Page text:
Release Date: March 5th, 2010
Label: Shock Records
Website: None available
House Vs. Hurricane need you to buy this album. Forget pirating, borrowing and ripping from a friend’s CD or any other method that doesn’t involve your cold, hard cash ringing through the Austrailian six piece’s collective bank account. Mind you, they’re not after some inflated sales figures or a dollar sign confirmation that they’re not wasting their time, they just desperately need the pennies to at least rent the trial version for a new synth sound. For a band constantly placing their keys at centre stage, they’ve somehow forgotten to invest in anything other than what sounds like a flimsy, plastic keyboard the Early Learning Centre’s music section would be embarrassed to offer up for sale.
Claiming their music as “progressive post-hardcore” and “cinematic hardcore”, House Vs. Hurricane bumble out a sound that combines the worst parts of From Autumn To Ashes, Enter Shikari and Chiodos that is as exciting as it is representative of the prefixed sub-genre they claim to belong. There is nothing on offer here that isn’t shot through absolutely every other below-par “post-hardcore” band apart from an even blander sense of self-convinced satisfaction in their homogenised, cul-de-sac songs.
To call this music cinematic is deluded. It’s clear House Vs. Hurricane have talked themselves into believing their efforts are groundbreakingly brilliant when in truth they’ve cooked up track after track of empty, boring and basic sludge that sends both hearts and minds into yawning comatose.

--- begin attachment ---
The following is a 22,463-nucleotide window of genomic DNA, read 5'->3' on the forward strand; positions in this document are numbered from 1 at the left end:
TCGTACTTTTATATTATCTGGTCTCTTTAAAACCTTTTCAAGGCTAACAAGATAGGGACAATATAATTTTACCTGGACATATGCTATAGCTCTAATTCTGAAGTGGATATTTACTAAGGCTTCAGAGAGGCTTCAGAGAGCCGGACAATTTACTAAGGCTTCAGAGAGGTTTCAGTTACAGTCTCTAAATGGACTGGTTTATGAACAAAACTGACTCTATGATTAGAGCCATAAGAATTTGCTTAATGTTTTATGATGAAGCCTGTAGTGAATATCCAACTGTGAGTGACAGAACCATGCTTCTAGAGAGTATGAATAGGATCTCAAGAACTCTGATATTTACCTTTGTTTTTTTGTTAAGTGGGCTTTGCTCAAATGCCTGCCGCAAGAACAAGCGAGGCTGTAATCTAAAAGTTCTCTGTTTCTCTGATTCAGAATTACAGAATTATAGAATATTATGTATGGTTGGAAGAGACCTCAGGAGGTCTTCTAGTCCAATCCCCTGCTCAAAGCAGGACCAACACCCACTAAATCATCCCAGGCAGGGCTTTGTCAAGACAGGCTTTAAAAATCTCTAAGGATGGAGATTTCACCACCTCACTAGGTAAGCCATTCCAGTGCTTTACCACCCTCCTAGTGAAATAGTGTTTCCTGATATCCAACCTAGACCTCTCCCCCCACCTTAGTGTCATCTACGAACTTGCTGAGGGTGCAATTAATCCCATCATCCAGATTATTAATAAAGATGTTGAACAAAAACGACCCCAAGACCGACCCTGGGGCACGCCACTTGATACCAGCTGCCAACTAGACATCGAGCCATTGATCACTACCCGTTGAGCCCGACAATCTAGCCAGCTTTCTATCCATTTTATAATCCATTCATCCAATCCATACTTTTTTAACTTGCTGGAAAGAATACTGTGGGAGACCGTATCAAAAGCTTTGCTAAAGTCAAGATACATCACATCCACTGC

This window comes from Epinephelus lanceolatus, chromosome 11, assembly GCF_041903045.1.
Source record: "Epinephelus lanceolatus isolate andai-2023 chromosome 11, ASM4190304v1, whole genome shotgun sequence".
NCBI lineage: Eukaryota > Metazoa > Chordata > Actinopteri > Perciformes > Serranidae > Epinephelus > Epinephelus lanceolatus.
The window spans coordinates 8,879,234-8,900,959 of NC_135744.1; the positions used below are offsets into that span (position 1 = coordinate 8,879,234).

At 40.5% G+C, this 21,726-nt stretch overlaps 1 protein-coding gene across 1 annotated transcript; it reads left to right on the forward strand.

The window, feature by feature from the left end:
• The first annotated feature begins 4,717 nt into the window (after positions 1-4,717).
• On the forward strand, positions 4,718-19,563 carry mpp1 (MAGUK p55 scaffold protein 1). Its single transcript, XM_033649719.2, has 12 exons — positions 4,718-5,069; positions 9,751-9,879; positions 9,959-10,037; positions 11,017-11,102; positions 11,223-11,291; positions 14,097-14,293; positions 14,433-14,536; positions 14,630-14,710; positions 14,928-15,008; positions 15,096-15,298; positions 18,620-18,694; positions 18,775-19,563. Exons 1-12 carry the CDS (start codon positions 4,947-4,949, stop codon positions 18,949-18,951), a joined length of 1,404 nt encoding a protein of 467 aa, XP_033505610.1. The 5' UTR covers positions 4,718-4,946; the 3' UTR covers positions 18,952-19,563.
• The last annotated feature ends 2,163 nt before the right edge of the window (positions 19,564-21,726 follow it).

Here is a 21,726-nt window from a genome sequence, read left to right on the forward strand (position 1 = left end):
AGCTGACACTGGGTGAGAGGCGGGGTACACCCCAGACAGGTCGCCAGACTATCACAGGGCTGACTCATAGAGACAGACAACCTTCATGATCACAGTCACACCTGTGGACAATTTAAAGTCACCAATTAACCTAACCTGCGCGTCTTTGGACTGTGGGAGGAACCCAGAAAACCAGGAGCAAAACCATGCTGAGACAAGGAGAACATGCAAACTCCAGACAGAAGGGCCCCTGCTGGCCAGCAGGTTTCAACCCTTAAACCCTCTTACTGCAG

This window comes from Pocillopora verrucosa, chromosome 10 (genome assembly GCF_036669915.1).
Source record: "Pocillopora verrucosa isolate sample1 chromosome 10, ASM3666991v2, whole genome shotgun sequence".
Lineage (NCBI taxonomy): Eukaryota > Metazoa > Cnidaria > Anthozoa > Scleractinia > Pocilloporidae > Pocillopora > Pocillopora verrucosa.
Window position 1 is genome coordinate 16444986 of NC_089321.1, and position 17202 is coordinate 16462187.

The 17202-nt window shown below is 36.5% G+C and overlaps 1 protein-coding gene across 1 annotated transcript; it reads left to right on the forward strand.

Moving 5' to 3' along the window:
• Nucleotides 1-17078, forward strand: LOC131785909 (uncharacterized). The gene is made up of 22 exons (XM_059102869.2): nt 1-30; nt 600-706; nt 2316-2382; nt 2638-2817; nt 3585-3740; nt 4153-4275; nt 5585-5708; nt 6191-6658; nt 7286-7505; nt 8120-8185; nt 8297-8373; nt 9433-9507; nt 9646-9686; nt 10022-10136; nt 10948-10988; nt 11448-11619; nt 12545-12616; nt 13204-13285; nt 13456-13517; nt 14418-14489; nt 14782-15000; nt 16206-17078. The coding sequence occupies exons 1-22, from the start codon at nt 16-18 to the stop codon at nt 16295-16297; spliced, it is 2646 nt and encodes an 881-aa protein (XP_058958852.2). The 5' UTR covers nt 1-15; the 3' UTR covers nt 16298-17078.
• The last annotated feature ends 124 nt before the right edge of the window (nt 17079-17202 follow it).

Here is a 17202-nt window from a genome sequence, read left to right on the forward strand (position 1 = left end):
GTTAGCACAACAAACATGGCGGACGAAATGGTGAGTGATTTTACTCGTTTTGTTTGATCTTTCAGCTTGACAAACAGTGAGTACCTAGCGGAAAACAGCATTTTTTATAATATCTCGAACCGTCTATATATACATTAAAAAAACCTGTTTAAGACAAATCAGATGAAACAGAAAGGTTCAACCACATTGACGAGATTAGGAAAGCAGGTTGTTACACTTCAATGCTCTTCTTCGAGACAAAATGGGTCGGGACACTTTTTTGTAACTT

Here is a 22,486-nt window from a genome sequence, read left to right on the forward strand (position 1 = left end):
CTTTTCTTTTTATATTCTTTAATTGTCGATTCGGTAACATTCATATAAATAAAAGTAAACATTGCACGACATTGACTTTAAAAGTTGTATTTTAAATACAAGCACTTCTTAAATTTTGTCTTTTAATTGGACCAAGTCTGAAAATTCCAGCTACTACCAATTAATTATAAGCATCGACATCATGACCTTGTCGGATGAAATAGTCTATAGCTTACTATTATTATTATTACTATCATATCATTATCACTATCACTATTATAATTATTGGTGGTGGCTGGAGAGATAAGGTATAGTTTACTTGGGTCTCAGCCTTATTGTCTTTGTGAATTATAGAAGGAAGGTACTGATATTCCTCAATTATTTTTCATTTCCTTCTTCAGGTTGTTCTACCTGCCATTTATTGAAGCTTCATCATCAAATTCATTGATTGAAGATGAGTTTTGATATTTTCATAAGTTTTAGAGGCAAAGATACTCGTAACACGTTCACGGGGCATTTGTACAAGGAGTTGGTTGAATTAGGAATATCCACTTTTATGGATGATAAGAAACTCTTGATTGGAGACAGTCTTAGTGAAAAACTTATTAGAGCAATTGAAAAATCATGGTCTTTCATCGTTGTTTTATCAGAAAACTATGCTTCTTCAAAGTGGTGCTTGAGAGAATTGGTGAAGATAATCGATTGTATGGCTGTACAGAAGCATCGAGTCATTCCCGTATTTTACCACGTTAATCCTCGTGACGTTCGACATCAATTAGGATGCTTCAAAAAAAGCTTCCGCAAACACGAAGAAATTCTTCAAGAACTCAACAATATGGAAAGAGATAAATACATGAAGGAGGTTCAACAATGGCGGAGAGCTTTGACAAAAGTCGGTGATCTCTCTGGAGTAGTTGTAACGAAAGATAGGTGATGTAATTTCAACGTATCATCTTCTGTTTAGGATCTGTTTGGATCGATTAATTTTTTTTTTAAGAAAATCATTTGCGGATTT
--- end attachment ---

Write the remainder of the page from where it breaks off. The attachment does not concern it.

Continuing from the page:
Out of the twelve songs on offer, ‘We, The Reserveless’ is possibly the lesser of all the evils. It just about holds itself together without spiralling off into a flaming mess like its track siblings. There’s an awful sense of repetition throughout ‘Perspectives’ with each song melding into one gelatinous, blank glob of boredom. Perhaps it’s the aforementioned synths, the samey, predictable path taken by the growled vocals with every unimaginative deployment, or maybe it’s the weak, toothless guitars that cling on as passengers throughout the mind grinding, thrill-less ride.
All in all, ‘Perspectives’ is an album that thinks it’s far cleverer than it ever had any hope of becoming. This is a horribly tedious slump of a release by a band who should have been put out of their misery long ago.
Written by Greg Johnson